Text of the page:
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Obama said 'America is safer,' but these two senators disagree

FILE - In this Aug. 18, 2014, file photo, U.S. Sen. John McCain, R-Ariz., talks with reporters after a town hall meeting in Derry, N.H. McCain has scoffed at the indictment of Texas Gov. Rick Perry on abuse-of-power charges, and has encouraged Perry make repeated stops in New Hampshire as early presidential campaigning begin. Perry is set to visit New Hampshire on Friday and Saturday, Aug. 22-23, 2014. (AP Photo/Jim Cole, File)

Sens. John McCain (R-Ariz.) and Lindsey Graham (R-S.C.) argued Thursday that America is not safer under the Obama administration as President Barack Obama's himself proclaimed in a nationally televised address to the nation.

Obama said Wednesday that his administration has "taken the fight" to terrorists in Afghanistan and Pakistan, even as it has brought most troops home from Iraq and Afghanistan.

Sen. John McCain (R-Ariz.) and his colleague Lindsey Graham (R-S.C.) rejected Obama's assertion Wednesday night that America is safer now. (AP Photo/Jim Cole, File)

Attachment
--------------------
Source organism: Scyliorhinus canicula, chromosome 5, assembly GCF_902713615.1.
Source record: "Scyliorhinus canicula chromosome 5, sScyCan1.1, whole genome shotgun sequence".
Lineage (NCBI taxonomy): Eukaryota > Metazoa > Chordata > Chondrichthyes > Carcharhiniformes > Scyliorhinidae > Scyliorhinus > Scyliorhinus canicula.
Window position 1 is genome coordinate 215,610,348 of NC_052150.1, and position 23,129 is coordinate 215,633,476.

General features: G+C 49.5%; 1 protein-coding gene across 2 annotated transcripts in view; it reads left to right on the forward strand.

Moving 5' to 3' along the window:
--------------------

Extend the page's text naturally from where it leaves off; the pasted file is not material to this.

"Thanks for our military and counterterrorism professionals, America is safer," he said.

But McCain and Graham rejected that assertion, and said Obama has no evidence to back it up.

"By no objective measurement is America safer," McCain said. "When you look at Twitter and Facebook, you will see that ISIS is threatening the United States of American and urging others to come to the United States of America and attack the United States of America."

McCain added that the border is not secure, which is a recipe for the Islamic State or others to try to infiltrate the country and commit acts of terror.

"So no, Mr. President, America is not safer," McCain said. "In fact, because of a feckless foreign policy, America is in greater danger than it has been, in some respects, in my lifetime."

Graham followed McCain onto the floor and also rejected Obama's claim.

"Do you believe that? I don't," Graham said of Obama's comments.

"There are more terrorist organizations with more money, more capability, more weapons to attack our homeland than existed before 9/11," he said. "We are not safer than we were before 9/11."

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